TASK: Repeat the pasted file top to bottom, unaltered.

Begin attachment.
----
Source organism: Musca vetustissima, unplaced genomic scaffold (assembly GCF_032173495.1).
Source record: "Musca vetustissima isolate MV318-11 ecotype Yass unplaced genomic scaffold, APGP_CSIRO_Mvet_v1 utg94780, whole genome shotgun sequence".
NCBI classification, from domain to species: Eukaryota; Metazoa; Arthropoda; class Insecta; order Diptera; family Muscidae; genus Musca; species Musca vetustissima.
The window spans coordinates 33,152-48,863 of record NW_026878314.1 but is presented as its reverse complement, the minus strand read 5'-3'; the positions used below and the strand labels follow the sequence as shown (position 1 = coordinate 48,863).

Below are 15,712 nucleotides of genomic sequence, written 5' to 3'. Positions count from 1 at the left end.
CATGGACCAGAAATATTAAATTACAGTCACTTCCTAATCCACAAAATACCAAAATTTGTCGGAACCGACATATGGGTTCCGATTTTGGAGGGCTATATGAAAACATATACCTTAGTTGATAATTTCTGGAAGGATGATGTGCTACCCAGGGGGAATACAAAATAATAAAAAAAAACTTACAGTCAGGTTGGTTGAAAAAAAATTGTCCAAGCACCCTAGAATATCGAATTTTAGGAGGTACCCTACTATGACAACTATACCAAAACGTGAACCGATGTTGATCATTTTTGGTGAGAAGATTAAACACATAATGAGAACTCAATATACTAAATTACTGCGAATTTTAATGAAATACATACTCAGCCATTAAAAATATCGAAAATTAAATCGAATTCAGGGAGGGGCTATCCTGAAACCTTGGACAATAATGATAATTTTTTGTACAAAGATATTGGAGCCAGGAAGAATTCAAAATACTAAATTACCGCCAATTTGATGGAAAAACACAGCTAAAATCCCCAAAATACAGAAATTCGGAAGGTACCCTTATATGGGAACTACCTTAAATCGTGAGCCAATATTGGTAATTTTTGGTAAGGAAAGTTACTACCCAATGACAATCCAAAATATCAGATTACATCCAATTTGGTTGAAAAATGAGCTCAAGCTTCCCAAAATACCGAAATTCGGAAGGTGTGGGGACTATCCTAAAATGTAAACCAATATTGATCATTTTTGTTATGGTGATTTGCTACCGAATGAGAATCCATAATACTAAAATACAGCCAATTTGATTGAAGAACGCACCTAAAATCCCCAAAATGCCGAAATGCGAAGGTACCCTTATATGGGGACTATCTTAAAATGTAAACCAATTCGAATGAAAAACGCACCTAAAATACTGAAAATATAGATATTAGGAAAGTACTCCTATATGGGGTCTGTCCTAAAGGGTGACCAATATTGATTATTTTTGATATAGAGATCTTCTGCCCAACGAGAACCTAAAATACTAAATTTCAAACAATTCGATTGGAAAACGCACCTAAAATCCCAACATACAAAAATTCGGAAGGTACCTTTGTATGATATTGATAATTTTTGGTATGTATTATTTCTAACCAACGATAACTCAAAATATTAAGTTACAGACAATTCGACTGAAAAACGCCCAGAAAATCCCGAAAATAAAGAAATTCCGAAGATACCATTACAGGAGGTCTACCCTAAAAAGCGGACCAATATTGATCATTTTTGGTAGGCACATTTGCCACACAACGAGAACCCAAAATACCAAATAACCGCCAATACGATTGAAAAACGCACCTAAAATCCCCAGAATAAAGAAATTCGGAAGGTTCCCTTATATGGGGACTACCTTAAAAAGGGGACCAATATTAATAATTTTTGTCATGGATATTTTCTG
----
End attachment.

Source organism: Musca vetustissima, unplaced genomic scaffold (assembly GCF_032173495.1).
Source record: "Musca vetustissima isolate MV318-11 ecotype Yass unplaced genomic scaffold, APGP_CSIRO_Mvet_v1 utg94780, whole genome shotgun sequence".
NCBI classification, from domain to species: Eukaryota; Metazoa; Arthropoda; class Insecta; order Diptera; family Muscidae; genus Musca; species Musca vetustissima.
The window spans coordinates 33,152-48,863 of record NW_026878314.1 but is presented as its reverse complement, the minus strand read 5'-3'; the positions used below and the strand labels follow the sequence as shown (position 1 = coordinate 48,863).

Below are 15,712 nucleotides of genomic sequence, written 5' to 3'. Positions count from 1 at the left end.
CATGGACCAGAAATATTAAATTACAGTCACTTCCTAATCCACAAAATACCAAAATTTGTCGGAACCGACATATGGGTTCCGATTTTGGAGGGCTATATGAAAACATATACCTTAGTTGATAATTTCTGGAAGGATGATGTGCTACCCAGGGGGAATACAAAATAATAAAAAAAAACTTACAGTCAGGTTGGTTGAAAAAAAATTGTCCAAGCACCCTAGAATATCGAATTTTAGGAGGTACCCTACTATGACAACTATACCAAAACGTGAACCGATGTTGATCATTTTTGGTGAGAAGATTAAACACATAATGAGAACTCAATATACTAAATTACTGCGAATTTTAATGAAATACATACTCAGCCATTAAAAATATCGAAAATTAAATCGAATTCAGGGAGGGGCTATCCTGAAACCTTGGACAATAATGATAATTTTTTGTACAAAGATATTGGAGCCAGGAAGAATTCAAAATACTAAATTACCGCCAATTTGATGGAAAAACACAGCTAAAATCCCCAAAATACAGAAATTCGGAAGGTACCCTTATATGGGAACTACCTTAAATCGTGAGCCAATATTGGTAATTTTTGGTAAGGAAAGTTACTACCCAATGACAATCCAAAATATCAGATTACATCCAATTTGGTTGAAAAATGAGCTCAAGCTTCCCAAAATACCGAAATTCGGAAGGTGTGGGGACTATCCTAAAATGTAAACCAATATTGATCATTTTTGTTATGGTGATTTGCTACCGAATGAGAATCCATAATACTAAAATACAGCCAATTTGATTGAAGAACGCACCTAAAATCCCCAAAATGCCGAAATGCGAAGGTACCCTTATATGGGGACTATCTTAAAATGTAAACCAATTCGAATGAAAAACGCACCTAAAATACTGAAAATATAGATATTAGGAAAGTACTCCTATATGGGGTCTGTCCTAAAGGGTGACCAATATTGATTATTTTTGATATAGAGATCTTCTGCCCAACGAGAACCTAAAATACTAAATTTCAAACAATTCGATTGGAAAACGCACCTAAAATCCCAACATACAAAAATTCGGAAGGTACCTTTGTATGATATTGATAATTTTTGGTATGTATTATTTCTAACCAACGATAACTCAAAATATTAAGTTACAGACAATTCGACTGAAAAACGCCCAGAAAATCCCGAAAATAAAGAAATTCCGAAGATACCATTACAGGAGGTCTACCCTAAAAAGCGGACCAATATTGATCATTTTTGGTAGGCACATTTGCCACACAACGAGAACCCAAAATACCAAATAACCGCCAATACGATTGAAAAACGCACCTAAAATCCCCAGAATAAAGAAATTCGGAAGGTTCCCTTATATGGGGACTACCTTAAAAAGGGGACCAATATTAATAATTTTTGTCATGGATATTTTCTG